One of the foundational pillars of a strong radio brand is community… listeners gathered around a common passion for your station.
Using listener phone calls can be a powerful “community-building” tool- helping listeners feel connected to your air talent and your station, and creating opportunities for solo air talent interaction.
On air talent love the interaction with listeners, and great calls can really take a show’s content to a new level, but there is risk that comes with that. Left unchecked, talent can quickly digress into creating subpar content just to “make the phone ring”, and ultimately getting lazy as they trust the phones to just fill breaks.
Program Directors and air talent should be ruthless in making sure that only the very best callers get on the show. I’ve built a list of questions to ask about every phone call before you put it on the air – and if the answer to any of these questions is “NO”, its probably a reason to pass on airing.
Is the caller saying something atypical? Great calls include listeners with unique, never thought of perspectives or stories that are compelling, or include the element of surprise. If the caller’s comments sound like something you’ve heard before, or you’ve read it on the internet, skip it.
Does the caller engage in lively conversation with you?We’ve all had conversations with people in which it feels like we have to do “all the work”, drawing out anything more that 1 or 2 word answers from them. When those listeners get on the air, other listeners can sense that discomfort. Make sure the callers you air contribute to the conversation in a lively way, and move the topic forward.
Is the caller’s pace of speech matching the tempo of the station?Sometimes a listener might have a good story/comment, but their speech pace and energy is too slow and drawn out, and airing the call as is would just drag the tempo of the station down.
Does the caller sound like your target listener?When you air a phone call, the subliminal message you’re sending to your whole audience is, ‘these are the people who listen to our station’, so pay extra attention to make sure callers sound like the people you’re trying to attract. Callers that sound too old or too young can quietly tell the listeners you want that the station or show is designed for someone else.
Do the caller’s comments resonate with the target listener?As a close cousin to the previous question, when callers refer to things that don’t connect with your listener, you’re sending a message to your entire target audience that your station is for someone other than them. When your caller mentions how “adorable their grandkids are”, or references “M.A.S.H.” as their favorite TV show, there’s a good chance that those are references your target listener doesn’t understand, or just can’t relate to.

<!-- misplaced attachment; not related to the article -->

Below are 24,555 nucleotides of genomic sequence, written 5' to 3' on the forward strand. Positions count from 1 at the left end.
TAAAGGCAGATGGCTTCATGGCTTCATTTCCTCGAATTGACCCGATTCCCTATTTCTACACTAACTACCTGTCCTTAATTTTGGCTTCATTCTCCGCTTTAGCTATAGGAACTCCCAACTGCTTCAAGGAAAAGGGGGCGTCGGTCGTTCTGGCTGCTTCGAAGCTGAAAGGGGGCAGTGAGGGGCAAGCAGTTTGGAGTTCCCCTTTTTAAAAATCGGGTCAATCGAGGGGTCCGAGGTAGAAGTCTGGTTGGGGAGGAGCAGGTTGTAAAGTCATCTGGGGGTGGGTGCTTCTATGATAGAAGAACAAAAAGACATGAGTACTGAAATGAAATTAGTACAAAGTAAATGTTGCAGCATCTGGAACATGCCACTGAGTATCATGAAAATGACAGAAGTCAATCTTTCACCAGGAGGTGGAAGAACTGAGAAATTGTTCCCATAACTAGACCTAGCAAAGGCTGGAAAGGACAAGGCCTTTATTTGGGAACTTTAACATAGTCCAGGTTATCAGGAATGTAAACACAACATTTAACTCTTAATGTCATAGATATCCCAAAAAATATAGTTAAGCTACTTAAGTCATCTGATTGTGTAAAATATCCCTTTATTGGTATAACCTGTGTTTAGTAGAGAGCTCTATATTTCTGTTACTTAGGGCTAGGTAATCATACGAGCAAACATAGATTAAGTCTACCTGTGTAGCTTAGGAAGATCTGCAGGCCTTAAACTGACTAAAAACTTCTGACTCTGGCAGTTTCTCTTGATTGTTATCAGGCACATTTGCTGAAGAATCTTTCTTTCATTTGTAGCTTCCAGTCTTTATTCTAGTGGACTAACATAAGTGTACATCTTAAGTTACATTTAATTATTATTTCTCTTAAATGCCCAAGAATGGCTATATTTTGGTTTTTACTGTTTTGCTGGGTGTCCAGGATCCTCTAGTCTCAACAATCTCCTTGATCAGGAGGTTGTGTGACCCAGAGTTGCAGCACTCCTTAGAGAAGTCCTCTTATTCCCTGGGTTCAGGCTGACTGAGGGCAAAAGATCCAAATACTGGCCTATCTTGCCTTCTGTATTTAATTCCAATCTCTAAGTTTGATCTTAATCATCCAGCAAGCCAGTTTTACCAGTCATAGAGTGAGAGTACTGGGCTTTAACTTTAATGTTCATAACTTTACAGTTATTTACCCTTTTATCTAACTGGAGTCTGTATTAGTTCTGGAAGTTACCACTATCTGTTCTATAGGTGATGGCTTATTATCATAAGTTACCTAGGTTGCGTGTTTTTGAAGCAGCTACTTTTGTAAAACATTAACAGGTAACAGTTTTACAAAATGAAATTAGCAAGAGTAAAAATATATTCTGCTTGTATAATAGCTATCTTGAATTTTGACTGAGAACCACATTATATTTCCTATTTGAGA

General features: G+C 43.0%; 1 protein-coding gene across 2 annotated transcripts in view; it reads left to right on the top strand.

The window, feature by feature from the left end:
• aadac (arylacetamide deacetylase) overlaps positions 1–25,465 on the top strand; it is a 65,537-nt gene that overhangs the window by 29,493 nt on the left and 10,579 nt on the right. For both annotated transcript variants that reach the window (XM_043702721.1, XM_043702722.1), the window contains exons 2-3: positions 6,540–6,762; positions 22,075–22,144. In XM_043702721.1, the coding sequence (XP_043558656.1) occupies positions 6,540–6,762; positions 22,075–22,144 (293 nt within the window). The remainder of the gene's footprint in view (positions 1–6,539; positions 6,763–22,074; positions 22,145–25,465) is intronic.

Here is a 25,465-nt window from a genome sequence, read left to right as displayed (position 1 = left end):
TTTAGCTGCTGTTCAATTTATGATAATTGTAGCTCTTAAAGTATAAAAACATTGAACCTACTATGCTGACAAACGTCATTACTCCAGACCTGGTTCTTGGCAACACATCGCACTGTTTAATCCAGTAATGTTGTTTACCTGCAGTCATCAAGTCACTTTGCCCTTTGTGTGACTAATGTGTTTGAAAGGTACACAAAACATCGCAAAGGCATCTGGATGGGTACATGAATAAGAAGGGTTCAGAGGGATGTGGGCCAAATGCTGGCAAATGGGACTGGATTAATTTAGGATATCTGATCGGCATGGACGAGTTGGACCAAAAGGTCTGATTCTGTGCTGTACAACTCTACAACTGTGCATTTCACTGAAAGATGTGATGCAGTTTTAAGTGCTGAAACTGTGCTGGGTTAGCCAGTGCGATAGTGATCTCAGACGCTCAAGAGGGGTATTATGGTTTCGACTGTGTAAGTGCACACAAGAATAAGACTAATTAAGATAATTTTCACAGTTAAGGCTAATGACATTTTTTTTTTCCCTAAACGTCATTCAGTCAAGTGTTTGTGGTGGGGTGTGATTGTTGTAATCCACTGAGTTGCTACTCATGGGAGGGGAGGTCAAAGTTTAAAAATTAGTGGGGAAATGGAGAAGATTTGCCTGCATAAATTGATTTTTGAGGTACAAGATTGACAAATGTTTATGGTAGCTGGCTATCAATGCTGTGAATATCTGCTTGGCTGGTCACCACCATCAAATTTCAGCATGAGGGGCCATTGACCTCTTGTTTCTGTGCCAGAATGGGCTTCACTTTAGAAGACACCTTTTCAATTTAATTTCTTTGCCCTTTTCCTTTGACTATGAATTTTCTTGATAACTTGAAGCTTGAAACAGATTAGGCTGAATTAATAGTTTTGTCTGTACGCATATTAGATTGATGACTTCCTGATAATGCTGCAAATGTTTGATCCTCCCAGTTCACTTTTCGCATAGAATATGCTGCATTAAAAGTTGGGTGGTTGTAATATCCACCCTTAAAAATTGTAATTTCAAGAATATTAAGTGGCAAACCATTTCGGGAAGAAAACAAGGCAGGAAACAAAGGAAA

Does the caller’s audio sound clear and easy to understand?With everyone calling on cell phones, the variance in quality can be drastic. Only phone calls with the absolute HIGHEST audio quality and clarity make it on the air.
Remember, when you put a caller on the radio, what you’re actually saying is that the comment from the listener is BETTER than whatever you planned to air in that moment. Getting into the habit of asking these 6 questions when considering whether or not to put a call on the air will really help keep the level of excellence of what’s coming out of the speakers high.
Director of Programming, Star 99.1
Matt Stockman is 35-year veteran to radio, graduating from Illinois State University and starting his career at WBNQ radio in Bloomington, IL in the 1980s. His involvement in Christian radio began with a season at WJRX in Chattanooga, TN in the early 1990s, and has included launching WBDX/Chattanooga, Spirit FM/Lynchburg, 101.1 The One/Nashville, and 10 years with the Billy Graham Evangelistic Association at WMIT/Asheville. In 2012, after a short-term missionary assignment serving Christian radio stations in Europe, Stockman joined CRISTA Media (KCMS, KFMK, KWPZ, KCIS) as Director of Programming.
From 2017 to 2019, he served as the Program Director for the K-LOVE Radio Network. Currently, Stockman serves as the Director of Programming at WAWZ/STAR 99.1 in NJ/NY, and is a frequent contributor to efforts that raise the standard of excellence in Christian broadcasting.